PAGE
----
Ikkyu’s “Hard Practice”

Ikkyu’s attainment is very dangerous. You can’t just mouth these words and act like you’re already there. It sure as hell better come from some real attainment.

The danger, in Zen, is that the radical, true seeing — when expressed by serious practitioners like Ikkyu — can be understood so simply and directly in words, that then the one who reads the words doesn’t feel they need to do the actual true work at arriving at that insight for themself. “Oh, I get it!” It would be as if you were shown a photo taken from the summit of Mount Everest (or from le Marais in Paris, if you’ve never been there, or the Lower East Side of Manhattan) and you develop the mistaken belief that you know what it is to view things from Mount Everest or le Marais or Tompkins Square Park. Because you don’t know that view from someone else’s photo of that view, and you can’t. You need to have the experience of arriving there through your own efforts, and seeing the view of that photo with your own eyes, if you truly wish to live as one who sees the world from Everest, and can help others to actual summit that.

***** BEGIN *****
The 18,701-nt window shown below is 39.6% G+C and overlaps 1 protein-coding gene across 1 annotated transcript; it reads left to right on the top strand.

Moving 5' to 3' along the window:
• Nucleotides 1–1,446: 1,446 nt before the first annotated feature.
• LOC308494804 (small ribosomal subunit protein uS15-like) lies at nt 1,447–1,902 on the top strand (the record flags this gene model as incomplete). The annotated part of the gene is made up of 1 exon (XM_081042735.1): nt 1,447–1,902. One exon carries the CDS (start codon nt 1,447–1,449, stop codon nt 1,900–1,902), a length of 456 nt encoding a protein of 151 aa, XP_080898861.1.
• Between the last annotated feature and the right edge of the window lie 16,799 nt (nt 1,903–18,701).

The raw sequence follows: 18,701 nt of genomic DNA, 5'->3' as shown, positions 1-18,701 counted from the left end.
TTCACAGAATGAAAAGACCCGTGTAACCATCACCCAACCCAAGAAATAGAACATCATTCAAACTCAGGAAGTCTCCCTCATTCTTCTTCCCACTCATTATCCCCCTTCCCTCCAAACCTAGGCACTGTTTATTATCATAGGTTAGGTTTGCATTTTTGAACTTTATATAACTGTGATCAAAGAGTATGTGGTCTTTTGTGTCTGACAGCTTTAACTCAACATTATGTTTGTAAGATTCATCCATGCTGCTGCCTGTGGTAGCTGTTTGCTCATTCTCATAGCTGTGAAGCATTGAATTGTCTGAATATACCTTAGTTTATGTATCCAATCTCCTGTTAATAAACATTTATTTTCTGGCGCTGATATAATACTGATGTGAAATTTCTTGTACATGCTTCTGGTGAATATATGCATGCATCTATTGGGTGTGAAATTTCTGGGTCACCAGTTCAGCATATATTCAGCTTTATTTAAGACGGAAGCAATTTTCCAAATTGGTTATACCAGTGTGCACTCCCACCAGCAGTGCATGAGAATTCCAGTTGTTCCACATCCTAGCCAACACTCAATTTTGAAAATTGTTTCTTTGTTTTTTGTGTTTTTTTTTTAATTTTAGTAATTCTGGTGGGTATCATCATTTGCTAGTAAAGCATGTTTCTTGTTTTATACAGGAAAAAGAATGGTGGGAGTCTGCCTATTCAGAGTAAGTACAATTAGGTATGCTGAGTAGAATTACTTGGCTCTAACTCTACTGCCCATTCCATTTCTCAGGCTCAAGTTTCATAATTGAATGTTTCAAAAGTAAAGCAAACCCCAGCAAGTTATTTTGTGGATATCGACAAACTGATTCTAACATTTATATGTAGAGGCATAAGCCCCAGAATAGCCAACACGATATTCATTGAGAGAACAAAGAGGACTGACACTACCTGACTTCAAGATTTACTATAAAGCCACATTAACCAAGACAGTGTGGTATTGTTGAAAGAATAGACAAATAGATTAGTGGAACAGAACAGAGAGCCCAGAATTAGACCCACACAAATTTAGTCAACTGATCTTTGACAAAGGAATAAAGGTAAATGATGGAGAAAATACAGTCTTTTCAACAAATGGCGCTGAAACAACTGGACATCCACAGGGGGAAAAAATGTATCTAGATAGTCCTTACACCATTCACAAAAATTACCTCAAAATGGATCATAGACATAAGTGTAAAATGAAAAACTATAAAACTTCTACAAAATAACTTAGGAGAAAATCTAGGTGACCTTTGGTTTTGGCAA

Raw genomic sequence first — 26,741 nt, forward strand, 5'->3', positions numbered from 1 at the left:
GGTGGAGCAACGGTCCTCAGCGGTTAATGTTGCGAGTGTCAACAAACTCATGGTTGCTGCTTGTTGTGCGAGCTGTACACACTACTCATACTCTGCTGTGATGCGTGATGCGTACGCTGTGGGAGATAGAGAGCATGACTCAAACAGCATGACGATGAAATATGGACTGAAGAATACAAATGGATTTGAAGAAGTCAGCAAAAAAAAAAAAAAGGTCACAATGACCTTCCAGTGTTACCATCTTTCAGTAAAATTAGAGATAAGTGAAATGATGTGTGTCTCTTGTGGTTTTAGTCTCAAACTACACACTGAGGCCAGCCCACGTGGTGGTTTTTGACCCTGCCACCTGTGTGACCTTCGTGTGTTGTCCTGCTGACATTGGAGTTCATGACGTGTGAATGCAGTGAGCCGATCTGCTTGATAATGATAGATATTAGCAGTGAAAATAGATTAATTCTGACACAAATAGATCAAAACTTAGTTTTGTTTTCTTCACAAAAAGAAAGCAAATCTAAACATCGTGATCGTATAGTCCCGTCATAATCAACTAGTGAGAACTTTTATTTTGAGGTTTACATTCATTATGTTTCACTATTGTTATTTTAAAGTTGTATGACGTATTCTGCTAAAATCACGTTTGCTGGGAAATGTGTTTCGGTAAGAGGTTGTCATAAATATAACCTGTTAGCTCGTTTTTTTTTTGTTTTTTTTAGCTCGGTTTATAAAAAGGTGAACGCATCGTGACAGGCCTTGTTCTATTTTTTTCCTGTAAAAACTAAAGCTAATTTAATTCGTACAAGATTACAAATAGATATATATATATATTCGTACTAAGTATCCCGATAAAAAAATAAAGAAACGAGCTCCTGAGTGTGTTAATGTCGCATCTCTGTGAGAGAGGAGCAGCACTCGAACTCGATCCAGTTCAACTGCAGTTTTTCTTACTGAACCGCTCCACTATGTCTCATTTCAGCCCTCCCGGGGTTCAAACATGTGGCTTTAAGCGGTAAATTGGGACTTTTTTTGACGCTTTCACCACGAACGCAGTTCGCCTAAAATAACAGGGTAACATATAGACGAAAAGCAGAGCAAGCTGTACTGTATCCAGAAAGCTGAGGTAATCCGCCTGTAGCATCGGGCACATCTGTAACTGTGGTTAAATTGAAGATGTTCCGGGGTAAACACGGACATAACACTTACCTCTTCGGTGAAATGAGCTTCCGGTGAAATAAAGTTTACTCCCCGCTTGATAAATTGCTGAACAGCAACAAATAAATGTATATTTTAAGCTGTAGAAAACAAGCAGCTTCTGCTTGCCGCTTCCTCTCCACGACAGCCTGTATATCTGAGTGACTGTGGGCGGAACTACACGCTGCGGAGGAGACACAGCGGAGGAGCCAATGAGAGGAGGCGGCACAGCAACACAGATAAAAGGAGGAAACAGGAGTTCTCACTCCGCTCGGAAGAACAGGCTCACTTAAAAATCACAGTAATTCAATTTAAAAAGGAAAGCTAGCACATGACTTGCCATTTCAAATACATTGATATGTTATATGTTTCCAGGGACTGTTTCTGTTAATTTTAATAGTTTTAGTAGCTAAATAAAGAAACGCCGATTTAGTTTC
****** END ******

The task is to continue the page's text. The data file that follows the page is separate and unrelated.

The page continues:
Ikkyu speaks these words with the lived experience of one who has fully attained what he describes. And he has had his view confirmed by a keen-eyed Teacher. Just smoking a joint and thinking that not giving a shit anymore, and allowing any action to be called “the Way” or “attainment” or “Zen”, is being mistaken in the extreme. This damages not only the one who thinks this way, but it can seriously harm others. If unchecked, such a mistaken view leads to a kind of nihilism. In a sense, you need to start from the “opposite” of Ikkyu’s view and, making great effort in practice, with sangha, you might one day reach the great spiritual climax of his words.

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